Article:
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Small edges Benzel for Low PGA Professional Award
University of Illinois Golf Coach Mike Small won the crystal trophy as the best-finishing PGA Professional Sunday to cap off a unique week for him. Small won the Illinois Open on Wendesday before rushing to Tulsa for the PGA Championship.
By John Kim, PGA.com Coordinating Producer
TULSA, Okla. -- PGA Golf Professional Mike Small earned the Low Golf Professional Award at the 89th PGA Championship Sunday as he edged out fellow PGA Golf Professional Ryan Benzel by a single shot. Benzel carded a 74 Sunday to finish at 17-over 297, while Small finished with a 75 to get in at 296.
Small, who has competed in the last four PGA Championships, received a special Waterford Crystal from PGA of America President Brian Whitcomb during the trophy presentation concluding the final round at Southern Hills.
"Honestly, I just wanted to play the best I could," said Small. "You don't try for things like that during the tournament. You just try to play the best you can, but it turned out okay.
"It's nice to be recognized," he said about the presentation following the end of play. "I don't think it's just me as it is the PGA Professional Club Pros, all 28,000 of them, being represented."
Even with the award for Low PGA Golf Professional, Small was anxious to improve his game for the next time.
"I've made the cut in two of these (PGA Championships) and missed the cut last year by one shot, so I know I can be competitive," Small said about his performance for the week. "I've just got to get better on the weekends. I'm not sure what it is, maybe something with the pace of play or the fatigue or something, but I've got to figure that out."
Small, the men's golf coach at the University of Illinois, accomplished a bit of a statistical oddity this week. He was able to cash checks from two separate professional events in a span of five days. Small won the Illinois Open earlier in the week and then flew into Tulsa for the PGA Championship.
"I played three practice rounds here," he said, "went home to play three rounds in the Illinois Open, and then four more here; so that's 10 straight days of golf. I'm ready to pack up the clubs for a while."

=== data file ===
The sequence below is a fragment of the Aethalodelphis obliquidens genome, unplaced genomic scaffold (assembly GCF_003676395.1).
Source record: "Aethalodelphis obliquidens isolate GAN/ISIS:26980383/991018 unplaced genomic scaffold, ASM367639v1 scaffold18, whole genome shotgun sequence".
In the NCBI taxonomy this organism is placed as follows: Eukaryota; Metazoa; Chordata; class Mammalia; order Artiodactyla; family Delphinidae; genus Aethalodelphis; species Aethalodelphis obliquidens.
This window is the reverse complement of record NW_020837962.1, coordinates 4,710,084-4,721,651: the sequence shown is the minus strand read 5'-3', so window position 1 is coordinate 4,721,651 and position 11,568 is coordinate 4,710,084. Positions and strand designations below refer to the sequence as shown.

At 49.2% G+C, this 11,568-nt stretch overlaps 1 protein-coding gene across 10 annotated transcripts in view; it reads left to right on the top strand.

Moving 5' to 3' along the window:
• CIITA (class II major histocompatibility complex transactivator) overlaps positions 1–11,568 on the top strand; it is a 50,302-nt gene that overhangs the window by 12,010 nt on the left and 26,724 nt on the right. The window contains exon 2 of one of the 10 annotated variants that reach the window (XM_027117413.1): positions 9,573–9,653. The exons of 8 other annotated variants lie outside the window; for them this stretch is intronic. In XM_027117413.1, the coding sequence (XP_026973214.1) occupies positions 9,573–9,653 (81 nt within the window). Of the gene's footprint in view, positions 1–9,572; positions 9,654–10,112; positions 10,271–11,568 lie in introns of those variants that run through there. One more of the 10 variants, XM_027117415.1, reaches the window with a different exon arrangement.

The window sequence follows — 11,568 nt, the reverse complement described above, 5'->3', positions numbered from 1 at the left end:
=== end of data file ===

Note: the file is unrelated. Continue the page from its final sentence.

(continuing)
Benzel, a PGA Assistant Professional at Seattle Golf Club, made a strong run at the title as he birdied three of his final five holes, but his birdie putt on the final hole wouldn't drop as it rimmed out.
"I still struggled early today," Benzel explained, "until kind of midway through my back nine -- but that's the way it goes."
Benzel, playing in his first PGA Championship, said he would take away many great memories from his experience.
"I'll definitely remember the golf course," he said following his round. "How it played, where the holes were, I'm sure the yardage book will be popular back at home. Playing in front of all the people, that was a lot of fun, and I had family down here, my dad was on my bag, so that was pretty fun as well."
Benzel also had another great memory from his time at the 89th PGA Championship as he played his final round with Dave Bryan, the Host PGA Head Professional at Southern Hills. Benzel was asked if he would like to have Bryan join him in his round after Sergio Garcia's disqualification left an odd number of players in the field.
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"My boss almost had an opportunity to play as a marker when the PGA was at Salhalee (in 1998)," Benzel explained, "but whoever it was declined to have a marker with them. Being a PGA Professional myself, I was obviously going to say yes because it would be a great experience for another PGA Professional.
"Dave is a great guy," Benzel said following his round. "He was extremely nice and I think it got us a little more of a fan base as he had some members out there following along."
As competitors in the 89th PGA Championship, Ryan Benzel and Mike Small did themselves proud. By making the cut at a major championship, both were able to advance when such stalwarts like Jim Furyk, Vijay Singh, and Zach Johnson could not. As representatives of the PGA of America, they showed the world of golf that the PGA crest represents class, integrity, and professionalism at the highest levels.